We never find the phrase "the perseverance of the saints" in the Bible. Instead, we find the idea of "keeping." To be kept is to be protected, to be preserved. The great priestly blessing of the Old Testament began with these words: "The LORD bless you and keep you" (Num. 6:24). Those who are saved are kept, not just today, but forever; not by their own resources, but by the power of God Himself. Thus, it is not surprising that we find Jesus praying, "Holy Father, keep through Your name those whom You have given Me" (John 17:11).
This petition can be read in a couple of ways. Jesus might have been saying, "Keep them through the power of Your name." He may have been appealing to the instrument by which believers are preserved. On the other hand, Jesus might have been saying, "Keep them in Your name." I prefer this interpretation. If I am "in God's name," I am numbered among the redeemed. That's how the disciples were on that night before the death of Jesus, before they were to face their supreme crisis. So Jesus prayed for them, asking God: "Keep them. Don't release them. Don't let them go. Hold on to them."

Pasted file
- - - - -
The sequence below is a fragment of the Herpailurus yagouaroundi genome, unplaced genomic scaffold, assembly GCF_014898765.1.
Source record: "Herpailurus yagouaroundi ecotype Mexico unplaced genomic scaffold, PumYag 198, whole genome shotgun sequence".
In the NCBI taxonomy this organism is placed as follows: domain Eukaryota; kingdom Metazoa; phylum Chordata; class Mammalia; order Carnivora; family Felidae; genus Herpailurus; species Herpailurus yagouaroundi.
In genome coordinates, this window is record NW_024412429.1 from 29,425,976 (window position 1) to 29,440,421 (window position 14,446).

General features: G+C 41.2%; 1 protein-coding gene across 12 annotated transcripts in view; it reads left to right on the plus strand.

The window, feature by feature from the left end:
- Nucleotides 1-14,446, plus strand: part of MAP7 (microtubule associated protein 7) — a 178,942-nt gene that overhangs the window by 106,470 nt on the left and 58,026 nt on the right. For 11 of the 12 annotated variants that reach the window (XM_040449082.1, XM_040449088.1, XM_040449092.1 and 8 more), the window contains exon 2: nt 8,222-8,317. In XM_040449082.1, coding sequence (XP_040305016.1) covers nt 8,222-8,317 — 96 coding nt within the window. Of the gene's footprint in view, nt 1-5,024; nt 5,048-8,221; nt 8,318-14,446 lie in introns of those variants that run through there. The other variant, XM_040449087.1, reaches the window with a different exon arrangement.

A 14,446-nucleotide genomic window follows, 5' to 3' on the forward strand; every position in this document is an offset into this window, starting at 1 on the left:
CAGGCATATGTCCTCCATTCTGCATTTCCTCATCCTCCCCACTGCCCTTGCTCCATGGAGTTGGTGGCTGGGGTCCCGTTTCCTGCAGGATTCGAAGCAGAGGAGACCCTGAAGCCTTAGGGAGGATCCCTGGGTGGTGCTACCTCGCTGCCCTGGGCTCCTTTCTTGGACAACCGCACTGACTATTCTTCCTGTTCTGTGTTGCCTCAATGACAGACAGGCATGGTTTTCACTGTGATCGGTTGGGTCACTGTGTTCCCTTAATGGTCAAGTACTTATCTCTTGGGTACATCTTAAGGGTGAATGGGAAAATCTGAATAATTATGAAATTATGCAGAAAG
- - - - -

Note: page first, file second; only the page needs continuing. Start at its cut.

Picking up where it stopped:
Imagine a father walking beside a railroad track with his three-year-old son. There is danger at hand, so the father holds the child's hand. If the boy's safety depends on the strength of his grasp on his father's hand, he is in grave danger—he could lose his grip and wander into the path of a train. What keeps the child from destruction is not the boy's grip on his father's hand but the father's grip on the child's hand. That is what Jesus was asking the Father to do—to keep His grip on the disciples.
This excerpt is taken from R.C. Sproul's commentary on John.